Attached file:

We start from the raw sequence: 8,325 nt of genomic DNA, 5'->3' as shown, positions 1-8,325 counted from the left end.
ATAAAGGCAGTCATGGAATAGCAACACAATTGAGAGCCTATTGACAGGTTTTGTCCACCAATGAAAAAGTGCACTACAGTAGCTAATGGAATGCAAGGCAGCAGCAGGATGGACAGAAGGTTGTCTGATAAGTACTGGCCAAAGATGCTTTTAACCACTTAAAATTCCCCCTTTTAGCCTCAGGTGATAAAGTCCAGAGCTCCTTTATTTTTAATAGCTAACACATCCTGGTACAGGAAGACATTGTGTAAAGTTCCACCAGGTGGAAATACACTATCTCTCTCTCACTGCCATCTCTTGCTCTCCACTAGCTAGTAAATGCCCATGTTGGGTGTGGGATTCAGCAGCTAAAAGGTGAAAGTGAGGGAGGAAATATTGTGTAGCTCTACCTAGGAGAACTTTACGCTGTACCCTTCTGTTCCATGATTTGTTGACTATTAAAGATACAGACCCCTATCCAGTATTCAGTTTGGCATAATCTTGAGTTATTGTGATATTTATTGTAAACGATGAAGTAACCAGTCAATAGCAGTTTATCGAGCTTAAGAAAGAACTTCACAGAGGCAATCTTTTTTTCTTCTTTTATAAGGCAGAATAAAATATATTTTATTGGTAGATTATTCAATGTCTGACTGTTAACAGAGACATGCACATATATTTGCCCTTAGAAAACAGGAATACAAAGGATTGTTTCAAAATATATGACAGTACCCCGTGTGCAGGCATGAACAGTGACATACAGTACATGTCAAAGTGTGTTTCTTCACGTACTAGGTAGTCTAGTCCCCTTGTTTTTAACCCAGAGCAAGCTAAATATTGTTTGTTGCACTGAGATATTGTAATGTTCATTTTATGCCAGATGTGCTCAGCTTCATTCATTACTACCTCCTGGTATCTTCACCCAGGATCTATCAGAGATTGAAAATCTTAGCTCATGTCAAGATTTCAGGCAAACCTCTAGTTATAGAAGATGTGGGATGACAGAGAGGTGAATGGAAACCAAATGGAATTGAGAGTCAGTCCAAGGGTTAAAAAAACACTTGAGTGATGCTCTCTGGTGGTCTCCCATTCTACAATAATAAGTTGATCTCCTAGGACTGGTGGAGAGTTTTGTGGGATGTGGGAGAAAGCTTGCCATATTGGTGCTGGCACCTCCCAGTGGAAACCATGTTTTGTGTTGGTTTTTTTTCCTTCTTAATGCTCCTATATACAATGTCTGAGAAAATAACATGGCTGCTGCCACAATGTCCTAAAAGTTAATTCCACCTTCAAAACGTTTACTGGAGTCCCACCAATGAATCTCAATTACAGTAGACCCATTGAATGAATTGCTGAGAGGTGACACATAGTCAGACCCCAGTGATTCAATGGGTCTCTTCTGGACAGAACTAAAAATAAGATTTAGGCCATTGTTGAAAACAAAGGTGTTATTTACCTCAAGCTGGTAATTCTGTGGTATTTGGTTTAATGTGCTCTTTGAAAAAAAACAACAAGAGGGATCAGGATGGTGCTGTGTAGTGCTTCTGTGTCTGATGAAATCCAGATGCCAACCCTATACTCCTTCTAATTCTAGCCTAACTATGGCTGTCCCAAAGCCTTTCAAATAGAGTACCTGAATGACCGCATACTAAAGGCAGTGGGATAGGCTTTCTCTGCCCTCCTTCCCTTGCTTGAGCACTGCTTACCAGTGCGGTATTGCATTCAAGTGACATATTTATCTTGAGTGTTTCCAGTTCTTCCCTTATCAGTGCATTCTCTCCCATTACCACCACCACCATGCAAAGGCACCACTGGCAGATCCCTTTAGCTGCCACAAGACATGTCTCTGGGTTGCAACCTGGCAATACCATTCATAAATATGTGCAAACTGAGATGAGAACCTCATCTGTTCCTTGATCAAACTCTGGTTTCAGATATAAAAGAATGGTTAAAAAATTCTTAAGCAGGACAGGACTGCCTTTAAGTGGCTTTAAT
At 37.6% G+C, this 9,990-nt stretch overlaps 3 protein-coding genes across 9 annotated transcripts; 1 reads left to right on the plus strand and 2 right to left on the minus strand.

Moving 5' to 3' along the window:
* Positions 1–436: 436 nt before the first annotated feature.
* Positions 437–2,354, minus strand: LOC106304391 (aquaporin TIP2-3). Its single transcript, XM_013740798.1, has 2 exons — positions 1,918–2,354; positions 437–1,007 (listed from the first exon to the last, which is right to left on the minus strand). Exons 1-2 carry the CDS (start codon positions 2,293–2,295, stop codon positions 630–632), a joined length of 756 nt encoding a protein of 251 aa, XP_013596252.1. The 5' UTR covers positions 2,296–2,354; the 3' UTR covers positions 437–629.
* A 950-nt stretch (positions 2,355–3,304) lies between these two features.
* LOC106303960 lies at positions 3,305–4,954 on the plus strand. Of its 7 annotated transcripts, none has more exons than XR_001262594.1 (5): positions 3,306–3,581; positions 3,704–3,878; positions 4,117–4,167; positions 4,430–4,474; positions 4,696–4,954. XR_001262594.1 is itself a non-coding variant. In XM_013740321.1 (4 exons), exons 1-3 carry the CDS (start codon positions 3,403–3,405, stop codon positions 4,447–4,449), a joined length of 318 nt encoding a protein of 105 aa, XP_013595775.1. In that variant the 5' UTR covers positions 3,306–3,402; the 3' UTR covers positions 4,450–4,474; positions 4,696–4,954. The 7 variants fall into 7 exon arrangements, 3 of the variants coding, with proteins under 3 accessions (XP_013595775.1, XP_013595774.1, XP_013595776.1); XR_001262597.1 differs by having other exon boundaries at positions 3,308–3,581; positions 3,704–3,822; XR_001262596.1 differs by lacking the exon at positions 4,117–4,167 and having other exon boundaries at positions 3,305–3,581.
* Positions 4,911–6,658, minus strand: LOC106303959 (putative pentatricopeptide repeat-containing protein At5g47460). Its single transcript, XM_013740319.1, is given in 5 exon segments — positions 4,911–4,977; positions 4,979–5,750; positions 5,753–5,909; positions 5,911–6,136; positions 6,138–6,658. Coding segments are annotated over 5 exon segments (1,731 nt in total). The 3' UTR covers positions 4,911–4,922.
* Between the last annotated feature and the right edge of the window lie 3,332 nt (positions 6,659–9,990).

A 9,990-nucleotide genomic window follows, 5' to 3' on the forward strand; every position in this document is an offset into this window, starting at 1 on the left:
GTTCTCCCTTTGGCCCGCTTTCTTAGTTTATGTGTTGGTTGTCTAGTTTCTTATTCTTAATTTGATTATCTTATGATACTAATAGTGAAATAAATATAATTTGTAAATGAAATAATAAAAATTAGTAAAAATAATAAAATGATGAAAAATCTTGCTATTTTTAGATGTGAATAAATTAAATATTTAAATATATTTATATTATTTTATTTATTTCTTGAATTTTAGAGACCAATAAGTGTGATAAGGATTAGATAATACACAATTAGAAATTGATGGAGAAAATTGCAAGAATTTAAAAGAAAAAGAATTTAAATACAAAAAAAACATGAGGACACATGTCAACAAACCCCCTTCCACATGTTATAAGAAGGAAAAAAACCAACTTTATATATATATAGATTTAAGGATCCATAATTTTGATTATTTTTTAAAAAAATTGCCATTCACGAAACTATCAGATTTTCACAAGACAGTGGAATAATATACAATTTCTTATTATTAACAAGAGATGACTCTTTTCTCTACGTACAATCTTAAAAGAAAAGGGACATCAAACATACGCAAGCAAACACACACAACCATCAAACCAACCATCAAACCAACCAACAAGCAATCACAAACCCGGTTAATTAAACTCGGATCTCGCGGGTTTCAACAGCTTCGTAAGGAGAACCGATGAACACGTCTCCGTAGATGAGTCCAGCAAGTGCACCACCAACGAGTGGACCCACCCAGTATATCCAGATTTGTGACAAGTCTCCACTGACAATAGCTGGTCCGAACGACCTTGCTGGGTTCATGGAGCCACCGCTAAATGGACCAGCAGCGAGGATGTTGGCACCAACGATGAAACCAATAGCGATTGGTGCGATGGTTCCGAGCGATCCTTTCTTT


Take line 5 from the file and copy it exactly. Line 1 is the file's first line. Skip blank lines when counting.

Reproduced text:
* Positions 1–436: 436 nt before the first annotated feature.